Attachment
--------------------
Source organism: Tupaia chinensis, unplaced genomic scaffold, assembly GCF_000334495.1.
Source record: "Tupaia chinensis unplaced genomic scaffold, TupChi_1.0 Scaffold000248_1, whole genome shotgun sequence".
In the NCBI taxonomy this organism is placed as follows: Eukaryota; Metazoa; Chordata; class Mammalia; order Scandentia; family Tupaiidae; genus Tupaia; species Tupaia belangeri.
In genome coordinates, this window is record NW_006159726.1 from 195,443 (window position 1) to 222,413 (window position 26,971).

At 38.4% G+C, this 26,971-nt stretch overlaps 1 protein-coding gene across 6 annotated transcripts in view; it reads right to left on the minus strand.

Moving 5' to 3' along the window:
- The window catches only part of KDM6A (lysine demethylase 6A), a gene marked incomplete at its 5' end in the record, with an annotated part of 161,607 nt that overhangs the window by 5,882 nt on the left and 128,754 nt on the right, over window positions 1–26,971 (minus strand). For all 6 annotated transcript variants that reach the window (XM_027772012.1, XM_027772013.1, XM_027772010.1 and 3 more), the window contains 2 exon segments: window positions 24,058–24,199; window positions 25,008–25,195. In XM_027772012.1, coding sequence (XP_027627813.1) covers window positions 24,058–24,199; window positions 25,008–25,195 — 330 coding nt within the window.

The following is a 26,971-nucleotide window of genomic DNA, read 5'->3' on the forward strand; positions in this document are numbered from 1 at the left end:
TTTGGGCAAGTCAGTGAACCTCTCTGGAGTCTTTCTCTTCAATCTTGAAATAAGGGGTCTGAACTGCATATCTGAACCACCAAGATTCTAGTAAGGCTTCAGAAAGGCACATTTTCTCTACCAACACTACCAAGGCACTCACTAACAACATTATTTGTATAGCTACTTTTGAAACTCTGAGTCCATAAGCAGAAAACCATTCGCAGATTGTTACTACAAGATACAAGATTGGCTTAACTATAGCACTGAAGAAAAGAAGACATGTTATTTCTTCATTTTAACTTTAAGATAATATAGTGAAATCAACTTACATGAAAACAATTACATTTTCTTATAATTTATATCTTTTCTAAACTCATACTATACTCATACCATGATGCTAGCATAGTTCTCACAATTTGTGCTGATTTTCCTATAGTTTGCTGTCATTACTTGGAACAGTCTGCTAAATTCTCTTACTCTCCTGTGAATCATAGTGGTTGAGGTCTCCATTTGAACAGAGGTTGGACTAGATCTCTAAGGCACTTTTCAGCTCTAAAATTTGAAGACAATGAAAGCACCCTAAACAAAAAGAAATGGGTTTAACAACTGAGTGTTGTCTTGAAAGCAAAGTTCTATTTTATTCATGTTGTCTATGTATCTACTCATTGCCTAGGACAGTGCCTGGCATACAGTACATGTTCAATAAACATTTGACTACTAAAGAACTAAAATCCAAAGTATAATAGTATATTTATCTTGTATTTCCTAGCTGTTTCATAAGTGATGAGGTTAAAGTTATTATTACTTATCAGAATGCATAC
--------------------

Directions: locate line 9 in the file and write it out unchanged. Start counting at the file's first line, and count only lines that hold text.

TTTGGGCAAGTCAGTGAACCTCTCTGGAGTCTTTCTCTTCAATCTTGAAATAAGGGGTCTGAACTGCATATCTGAACCACCAAGATTCTAGTAAGGCTTCAGAAAGGCACATTTTCTCTACCAACACTACCAAGGCACTCACTAACAACATTATTTGTATAGCTACTTTTGAAACTCTGAGTCCATAAGCAGAAAACCATTCGCAGATTGTTACTACAAGATACAAGATTGGCTTAACTATAGCACTGAAGAAAAGAAGACATGTTATTTCTTCATTTTAACTTTAAGATAATATAGTGAAATCAACTTACATGAAAACAATTACATTTTCTTATAATTTATATCTTTTCTAAACTCATACTATACTCATACCATGATGCTAGCATAGTTCTCACAATTTGTGCTGATTTTCCTATAGTTTGCTGTCATTACTTGGAACAGTCTGCTAAATTCTCTTACTCTCCTGTGAATCATAGTGGTTGAGGTCTCCATTTGAACAGAGGTTGGACTAGATCTCTAAGGCACTTTTCAGCTCTAAAATTTGAAGACAATGAAAGCACCCTAAACAAAAAGAAATGGGTTTAACAACTGAGTGTTGTCTTGAAAGCAAAGTTCTATTTTATTCATGTTGTCTATGTATCTACTCATTGCCTAGGACAGTGCCTGGCATACAGTACATGTTCAATAAACATTTGACTACTAAAGAACTAAAATCCAAAGTATAATAGTATATTTATCTTGTATTTCCTAGCTGTTTCATAAGTGATGAGGTTAAAGTTATTATTACTTATCAGAATGCATAC